Because modern cheerleading is so physically demanding, many of its boosters think it should qualify to be a sport in its own right. But just as calling the Miss America pageant a “scholarship competition” elicits eye rolls and snickers, so too does the “Cheerleading Is a Sport” slogan that is emblazoned across so many girls’ T-shirts. School districts have been slow to recognize cheerleading as an activity that is on par with other girls’ sports. If anything, cheerleading suffers from a double standard; while some administrators are “grounding” squads—forbidding their members to perform stunts as a way of heading off accidents— no school districts have benched their football teams as a safety precaution. And so cheerleaders find themselves in a catch-22; the more they ask to be taken seriously, the more dismissive their critics become.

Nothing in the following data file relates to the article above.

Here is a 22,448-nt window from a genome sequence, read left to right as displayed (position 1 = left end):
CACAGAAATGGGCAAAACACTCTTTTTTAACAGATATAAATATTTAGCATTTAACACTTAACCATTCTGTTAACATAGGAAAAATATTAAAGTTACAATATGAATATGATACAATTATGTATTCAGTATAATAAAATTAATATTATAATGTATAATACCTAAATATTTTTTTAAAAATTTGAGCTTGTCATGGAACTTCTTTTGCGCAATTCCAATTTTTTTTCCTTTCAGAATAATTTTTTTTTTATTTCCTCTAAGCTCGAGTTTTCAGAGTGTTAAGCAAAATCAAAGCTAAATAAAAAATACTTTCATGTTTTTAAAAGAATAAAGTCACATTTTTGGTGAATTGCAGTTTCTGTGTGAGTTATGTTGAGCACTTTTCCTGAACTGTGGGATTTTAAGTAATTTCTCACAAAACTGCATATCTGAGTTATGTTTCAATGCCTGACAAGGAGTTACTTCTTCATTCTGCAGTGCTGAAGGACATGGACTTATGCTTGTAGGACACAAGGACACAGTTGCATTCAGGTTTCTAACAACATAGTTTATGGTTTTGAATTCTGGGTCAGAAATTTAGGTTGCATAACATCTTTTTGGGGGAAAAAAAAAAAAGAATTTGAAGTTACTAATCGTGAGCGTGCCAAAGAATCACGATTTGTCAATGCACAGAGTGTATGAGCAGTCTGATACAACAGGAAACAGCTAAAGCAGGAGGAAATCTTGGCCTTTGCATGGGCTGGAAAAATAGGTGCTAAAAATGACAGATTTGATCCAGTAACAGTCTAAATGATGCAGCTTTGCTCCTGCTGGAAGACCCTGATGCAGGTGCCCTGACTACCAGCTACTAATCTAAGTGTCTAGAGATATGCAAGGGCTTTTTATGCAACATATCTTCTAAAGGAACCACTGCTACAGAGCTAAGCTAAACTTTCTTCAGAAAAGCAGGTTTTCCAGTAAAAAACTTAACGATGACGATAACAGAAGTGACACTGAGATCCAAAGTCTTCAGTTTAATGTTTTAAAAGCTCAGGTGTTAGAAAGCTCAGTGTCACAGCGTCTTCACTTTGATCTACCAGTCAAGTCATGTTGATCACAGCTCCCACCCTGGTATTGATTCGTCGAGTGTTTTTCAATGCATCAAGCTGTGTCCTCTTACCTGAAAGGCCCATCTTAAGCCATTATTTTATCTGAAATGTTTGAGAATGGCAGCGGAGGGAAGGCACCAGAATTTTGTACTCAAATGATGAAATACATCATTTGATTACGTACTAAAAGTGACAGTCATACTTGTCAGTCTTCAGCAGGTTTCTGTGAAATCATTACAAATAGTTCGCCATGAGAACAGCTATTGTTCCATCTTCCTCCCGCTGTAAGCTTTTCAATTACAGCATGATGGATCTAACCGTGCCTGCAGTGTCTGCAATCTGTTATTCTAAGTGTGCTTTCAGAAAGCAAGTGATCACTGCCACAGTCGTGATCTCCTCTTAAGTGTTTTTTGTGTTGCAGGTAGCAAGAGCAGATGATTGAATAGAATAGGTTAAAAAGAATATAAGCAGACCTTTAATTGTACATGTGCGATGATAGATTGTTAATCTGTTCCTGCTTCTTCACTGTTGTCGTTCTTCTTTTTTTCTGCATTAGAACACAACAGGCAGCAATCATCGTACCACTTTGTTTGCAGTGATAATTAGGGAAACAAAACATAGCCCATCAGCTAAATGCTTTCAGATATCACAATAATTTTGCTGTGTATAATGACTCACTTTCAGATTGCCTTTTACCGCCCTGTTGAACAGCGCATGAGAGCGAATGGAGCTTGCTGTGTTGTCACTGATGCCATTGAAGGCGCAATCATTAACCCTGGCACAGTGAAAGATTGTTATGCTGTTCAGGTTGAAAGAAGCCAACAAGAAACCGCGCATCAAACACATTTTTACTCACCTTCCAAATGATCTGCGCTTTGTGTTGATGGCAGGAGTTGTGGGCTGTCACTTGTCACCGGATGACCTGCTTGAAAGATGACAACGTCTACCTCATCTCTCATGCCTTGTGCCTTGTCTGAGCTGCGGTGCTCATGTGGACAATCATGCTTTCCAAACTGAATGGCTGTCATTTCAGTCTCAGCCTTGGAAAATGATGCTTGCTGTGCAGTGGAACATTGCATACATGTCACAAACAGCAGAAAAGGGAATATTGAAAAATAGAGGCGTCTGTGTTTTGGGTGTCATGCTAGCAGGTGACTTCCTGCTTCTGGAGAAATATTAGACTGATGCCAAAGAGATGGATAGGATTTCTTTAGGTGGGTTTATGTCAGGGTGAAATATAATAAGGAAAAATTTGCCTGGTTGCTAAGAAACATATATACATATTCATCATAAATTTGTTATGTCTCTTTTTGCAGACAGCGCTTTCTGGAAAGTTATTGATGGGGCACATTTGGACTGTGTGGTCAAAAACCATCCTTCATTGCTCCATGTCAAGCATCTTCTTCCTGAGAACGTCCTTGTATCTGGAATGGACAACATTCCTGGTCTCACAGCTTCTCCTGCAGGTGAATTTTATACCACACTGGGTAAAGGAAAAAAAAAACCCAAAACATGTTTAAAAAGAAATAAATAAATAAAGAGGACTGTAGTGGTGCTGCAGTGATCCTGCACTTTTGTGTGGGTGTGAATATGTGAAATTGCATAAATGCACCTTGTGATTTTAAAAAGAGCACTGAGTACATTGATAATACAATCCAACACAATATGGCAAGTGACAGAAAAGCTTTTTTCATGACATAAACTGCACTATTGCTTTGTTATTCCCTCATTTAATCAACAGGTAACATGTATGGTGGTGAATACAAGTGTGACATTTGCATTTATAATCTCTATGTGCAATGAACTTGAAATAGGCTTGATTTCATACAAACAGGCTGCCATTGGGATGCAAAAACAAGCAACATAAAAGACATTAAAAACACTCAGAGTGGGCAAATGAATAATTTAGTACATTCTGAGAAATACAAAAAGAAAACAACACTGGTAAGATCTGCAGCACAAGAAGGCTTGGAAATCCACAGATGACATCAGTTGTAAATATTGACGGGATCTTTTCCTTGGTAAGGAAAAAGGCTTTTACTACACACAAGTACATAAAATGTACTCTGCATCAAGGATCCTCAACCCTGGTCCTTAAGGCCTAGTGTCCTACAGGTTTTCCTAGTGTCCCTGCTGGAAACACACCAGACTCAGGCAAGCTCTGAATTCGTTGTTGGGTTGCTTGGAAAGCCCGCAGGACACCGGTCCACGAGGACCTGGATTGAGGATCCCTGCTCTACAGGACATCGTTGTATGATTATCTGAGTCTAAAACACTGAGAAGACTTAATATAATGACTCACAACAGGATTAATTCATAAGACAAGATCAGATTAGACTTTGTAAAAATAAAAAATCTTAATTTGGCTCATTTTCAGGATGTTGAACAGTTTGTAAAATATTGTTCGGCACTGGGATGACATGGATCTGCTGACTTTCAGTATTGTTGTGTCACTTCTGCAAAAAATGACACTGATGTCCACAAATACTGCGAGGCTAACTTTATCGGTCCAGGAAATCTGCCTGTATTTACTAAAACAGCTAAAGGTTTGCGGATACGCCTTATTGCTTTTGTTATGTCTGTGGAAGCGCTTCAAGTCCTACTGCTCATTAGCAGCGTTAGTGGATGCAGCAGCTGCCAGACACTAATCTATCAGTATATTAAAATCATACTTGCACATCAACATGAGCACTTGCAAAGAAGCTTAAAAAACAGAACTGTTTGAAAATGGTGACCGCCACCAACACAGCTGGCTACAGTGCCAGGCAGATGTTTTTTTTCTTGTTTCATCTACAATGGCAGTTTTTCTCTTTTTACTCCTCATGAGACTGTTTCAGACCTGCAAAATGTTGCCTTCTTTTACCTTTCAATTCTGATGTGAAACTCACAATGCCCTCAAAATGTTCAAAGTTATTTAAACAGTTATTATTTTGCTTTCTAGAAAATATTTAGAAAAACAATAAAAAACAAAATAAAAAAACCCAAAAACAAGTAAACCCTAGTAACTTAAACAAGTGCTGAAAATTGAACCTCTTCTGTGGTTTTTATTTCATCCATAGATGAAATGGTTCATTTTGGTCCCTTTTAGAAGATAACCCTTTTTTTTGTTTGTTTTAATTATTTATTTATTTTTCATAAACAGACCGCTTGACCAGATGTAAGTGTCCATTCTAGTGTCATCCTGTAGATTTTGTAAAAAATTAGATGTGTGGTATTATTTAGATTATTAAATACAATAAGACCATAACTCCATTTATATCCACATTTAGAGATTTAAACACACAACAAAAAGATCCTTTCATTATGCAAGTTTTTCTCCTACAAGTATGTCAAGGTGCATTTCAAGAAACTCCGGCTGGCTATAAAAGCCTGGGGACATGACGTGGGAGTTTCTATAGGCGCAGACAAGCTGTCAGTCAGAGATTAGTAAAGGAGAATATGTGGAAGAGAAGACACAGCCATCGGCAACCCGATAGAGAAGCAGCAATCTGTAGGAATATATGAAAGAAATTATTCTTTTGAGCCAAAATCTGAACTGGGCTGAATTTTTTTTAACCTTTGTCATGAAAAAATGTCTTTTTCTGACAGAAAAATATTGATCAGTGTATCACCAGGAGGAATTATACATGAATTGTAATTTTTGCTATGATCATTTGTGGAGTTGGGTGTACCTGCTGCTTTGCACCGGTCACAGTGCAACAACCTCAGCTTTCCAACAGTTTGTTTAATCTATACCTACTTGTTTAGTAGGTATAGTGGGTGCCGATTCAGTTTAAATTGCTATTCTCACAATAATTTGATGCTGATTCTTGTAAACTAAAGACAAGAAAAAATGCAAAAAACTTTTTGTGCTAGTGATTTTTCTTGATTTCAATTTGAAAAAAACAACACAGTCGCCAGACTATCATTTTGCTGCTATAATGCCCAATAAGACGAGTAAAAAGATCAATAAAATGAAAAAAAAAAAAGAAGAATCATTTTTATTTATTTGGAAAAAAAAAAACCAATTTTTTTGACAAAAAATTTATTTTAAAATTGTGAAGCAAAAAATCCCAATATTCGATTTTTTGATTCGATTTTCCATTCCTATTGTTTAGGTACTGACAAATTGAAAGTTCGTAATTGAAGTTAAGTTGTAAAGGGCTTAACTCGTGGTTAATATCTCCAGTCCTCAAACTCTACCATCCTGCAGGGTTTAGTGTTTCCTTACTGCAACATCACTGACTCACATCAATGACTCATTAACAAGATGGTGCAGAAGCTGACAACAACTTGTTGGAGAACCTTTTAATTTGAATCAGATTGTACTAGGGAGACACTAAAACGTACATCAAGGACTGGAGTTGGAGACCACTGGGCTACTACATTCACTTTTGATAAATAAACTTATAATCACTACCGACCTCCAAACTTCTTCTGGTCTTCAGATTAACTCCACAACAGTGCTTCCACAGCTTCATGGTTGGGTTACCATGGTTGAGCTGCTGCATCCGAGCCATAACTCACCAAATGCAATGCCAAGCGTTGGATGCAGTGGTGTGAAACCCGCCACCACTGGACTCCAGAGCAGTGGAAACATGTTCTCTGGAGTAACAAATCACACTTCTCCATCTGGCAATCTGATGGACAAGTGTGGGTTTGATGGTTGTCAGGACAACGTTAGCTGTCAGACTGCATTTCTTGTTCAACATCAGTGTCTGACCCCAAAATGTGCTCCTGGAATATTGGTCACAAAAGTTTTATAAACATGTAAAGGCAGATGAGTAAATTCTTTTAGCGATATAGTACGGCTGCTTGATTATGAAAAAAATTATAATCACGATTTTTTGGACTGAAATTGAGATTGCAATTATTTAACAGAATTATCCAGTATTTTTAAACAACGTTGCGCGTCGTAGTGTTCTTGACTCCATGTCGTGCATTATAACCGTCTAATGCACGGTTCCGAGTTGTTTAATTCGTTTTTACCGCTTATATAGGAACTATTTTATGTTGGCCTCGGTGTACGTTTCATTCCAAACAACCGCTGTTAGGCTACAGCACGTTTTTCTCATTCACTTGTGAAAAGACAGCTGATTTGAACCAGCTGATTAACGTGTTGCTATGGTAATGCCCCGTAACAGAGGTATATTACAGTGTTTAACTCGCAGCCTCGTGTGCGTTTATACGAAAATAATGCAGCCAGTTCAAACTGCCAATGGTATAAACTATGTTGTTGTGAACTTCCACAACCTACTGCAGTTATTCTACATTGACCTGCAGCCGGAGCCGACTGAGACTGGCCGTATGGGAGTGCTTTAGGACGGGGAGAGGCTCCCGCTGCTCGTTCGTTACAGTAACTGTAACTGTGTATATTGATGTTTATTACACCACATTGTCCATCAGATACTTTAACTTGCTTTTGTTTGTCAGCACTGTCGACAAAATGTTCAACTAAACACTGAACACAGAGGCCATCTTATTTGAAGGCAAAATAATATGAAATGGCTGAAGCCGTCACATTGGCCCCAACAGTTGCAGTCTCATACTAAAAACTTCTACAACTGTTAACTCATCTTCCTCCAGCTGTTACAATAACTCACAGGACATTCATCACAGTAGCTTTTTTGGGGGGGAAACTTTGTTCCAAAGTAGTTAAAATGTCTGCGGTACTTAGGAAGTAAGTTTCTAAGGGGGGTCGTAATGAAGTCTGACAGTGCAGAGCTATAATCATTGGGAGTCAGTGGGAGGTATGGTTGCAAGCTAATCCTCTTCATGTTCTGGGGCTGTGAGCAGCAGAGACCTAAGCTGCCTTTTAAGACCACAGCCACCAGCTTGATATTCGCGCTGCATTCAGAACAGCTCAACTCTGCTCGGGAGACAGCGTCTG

Their detractors have included feminist theorists and academics, who have weighed in with essays like “Postmodern Paradox? Cheerleaders at Women’s Sporting Events” and “Hands on Hips, Smiles on Lips! Cheerleading, Emotional Labor, and the Gendered Performance of ‘Spirit.’” Why, they ask, should girls participate in an activity that still requires them to wear hair ribbons, lipstick, short skirts, and happy faces when Title IX long ago opened up other opportunities? Waving pom-poms at football games was one thing in the fifties, when chanting “Two bits, four bits, six bits, a dollar” provided the only chance for girls to participate in school sports, but another thing entirely, they point out, when their role models are Venus Williams and Mia Hamm.